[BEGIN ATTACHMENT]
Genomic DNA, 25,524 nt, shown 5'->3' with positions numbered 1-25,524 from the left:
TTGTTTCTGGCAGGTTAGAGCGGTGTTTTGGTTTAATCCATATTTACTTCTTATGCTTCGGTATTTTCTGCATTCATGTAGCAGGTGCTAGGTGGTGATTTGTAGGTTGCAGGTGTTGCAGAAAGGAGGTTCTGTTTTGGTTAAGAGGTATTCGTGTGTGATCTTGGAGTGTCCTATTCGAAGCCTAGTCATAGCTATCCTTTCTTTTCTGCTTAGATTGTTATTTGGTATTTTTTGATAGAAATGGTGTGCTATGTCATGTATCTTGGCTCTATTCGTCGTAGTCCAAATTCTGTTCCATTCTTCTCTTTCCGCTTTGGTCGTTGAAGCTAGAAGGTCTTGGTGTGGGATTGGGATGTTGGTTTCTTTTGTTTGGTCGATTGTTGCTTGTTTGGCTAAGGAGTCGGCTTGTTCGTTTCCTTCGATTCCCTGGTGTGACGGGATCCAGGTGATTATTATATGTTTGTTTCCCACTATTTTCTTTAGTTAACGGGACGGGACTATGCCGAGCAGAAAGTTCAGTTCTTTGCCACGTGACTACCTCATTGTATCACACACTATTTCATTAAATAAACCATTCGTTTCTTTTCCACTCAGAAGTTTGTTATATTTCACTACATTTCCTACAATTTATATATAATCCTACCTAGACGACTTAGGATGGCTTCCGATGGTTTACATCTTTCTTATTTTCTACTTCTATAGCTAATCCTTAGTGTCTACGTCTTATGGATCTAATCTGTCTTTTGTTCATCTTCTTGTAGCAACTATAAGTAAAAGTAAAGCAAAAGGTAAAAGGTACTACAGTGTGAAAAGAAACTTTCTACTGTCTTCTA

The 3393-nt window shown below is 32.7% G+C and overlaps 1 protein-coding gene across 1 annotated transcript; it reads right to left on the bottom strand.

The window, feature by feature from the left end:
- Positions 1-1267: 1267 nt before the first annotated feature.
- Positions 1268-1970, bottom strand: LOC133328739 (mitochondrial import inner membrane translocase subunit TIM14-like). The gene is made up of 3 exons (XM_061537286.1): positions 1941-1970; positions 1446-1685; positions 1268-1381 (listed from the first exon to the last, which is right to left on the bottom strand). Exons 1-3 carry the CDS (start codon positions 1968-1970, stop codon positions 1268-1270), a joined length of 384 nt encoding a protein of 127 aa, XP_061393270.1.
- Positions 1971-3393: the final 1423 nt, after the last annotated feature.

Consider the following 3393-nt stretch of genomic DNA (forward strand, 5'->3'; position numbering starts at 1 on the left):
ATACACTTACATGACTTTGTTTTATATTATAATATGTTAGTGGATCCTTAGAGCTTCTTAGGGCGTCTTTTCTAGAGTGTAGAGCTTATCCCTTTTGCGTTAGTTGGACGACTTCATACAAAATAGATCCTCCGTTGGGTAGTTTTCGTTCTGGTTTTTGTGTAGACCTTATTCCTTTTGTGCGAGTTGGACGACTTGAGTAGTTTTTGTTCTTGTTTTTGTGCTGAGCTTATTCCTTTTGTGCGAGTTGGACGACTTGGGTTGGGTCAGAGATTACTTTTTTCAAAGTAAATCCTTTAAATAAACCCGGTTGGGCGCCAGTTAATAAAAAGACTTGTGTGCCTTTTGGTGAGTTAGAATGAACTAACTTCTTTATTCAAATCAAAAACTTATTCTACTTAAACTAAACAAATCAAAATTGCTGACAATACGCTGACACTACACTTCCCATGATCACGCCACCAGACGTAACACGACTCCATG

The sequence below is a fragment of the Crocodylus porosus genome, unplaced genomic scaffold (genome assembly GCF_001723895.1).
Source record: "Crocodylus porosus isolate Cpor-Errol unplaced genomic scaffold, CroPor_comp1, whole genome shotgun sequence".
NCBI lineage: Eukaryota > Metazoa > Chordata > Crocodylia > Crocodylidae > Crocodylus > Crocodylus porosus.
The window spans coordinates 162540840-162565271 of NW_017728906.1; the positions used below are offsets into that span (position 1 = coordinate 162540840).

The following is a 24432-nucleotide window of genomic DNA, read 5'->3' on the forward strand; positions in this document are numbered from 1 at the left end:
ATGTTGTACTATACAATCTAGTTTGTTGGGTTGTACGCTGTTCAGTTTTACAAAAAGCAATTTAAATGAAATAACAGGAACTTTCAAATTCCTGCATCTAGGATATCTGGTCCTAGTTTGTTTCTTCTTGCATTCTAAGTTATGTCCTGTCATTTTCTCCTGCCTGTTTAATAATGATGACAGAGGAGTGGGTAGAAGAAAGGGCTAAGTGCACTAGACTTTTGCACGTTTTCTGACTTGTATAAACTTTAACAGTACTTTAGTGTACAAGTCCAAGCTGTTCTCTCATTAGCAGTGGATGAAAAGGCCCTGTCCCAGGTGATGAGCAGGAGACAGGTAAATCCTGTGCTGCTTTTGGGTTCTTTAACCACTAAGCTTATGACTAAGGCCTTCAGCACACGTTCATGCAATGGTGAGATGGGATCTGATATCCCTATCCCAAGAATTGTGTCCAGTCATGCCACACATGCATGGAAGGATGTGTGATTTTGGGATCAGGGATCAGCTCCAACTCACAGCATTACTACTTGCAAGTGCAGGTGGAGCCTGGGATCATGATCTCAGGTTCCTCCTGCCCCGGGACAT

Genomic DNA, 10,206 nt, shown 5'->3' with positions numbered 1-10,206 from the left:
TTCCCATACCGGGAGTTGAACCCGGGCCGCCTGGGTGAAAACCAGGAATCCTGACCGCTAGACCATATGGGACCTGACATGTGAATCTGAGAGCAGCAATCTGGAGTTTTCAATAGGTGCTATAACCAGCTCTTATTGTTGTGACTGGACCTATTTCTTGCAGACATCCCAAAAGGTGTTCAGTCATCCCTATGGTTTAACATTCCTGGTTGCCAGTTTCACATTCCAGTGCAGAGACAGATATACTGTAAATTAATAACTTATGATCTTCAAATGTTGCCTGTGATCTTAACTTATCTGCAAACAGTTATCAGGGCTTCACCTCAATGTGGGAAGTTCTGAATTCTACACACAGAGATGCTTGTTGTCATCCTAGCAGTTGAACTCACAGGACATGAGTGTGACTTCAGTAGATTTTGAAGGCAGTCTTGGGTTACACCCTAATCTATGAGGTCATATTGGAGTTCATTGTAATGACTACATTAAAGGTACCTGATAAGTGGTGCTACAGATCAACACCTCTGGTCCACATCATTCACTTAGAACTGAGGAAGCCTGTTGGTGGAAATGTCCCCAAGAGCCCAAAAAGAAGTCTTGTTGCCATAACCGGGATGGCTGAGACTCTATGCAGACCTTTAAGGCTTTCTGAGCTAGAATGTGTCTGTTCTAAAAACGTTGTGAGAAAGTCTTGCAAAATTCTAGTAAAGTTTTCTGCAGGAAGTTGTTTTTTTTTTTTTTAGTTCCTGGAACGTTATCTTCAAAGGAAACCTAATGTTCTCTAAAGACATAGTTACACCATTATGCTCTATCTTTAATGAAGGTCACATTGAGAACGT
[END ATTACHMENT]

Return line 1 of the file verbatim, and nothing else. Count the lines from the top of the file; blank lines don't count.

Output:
Genomic DNA, 25,524 nt, shown 5'->3' with positions numbered 1-25,524 from the left: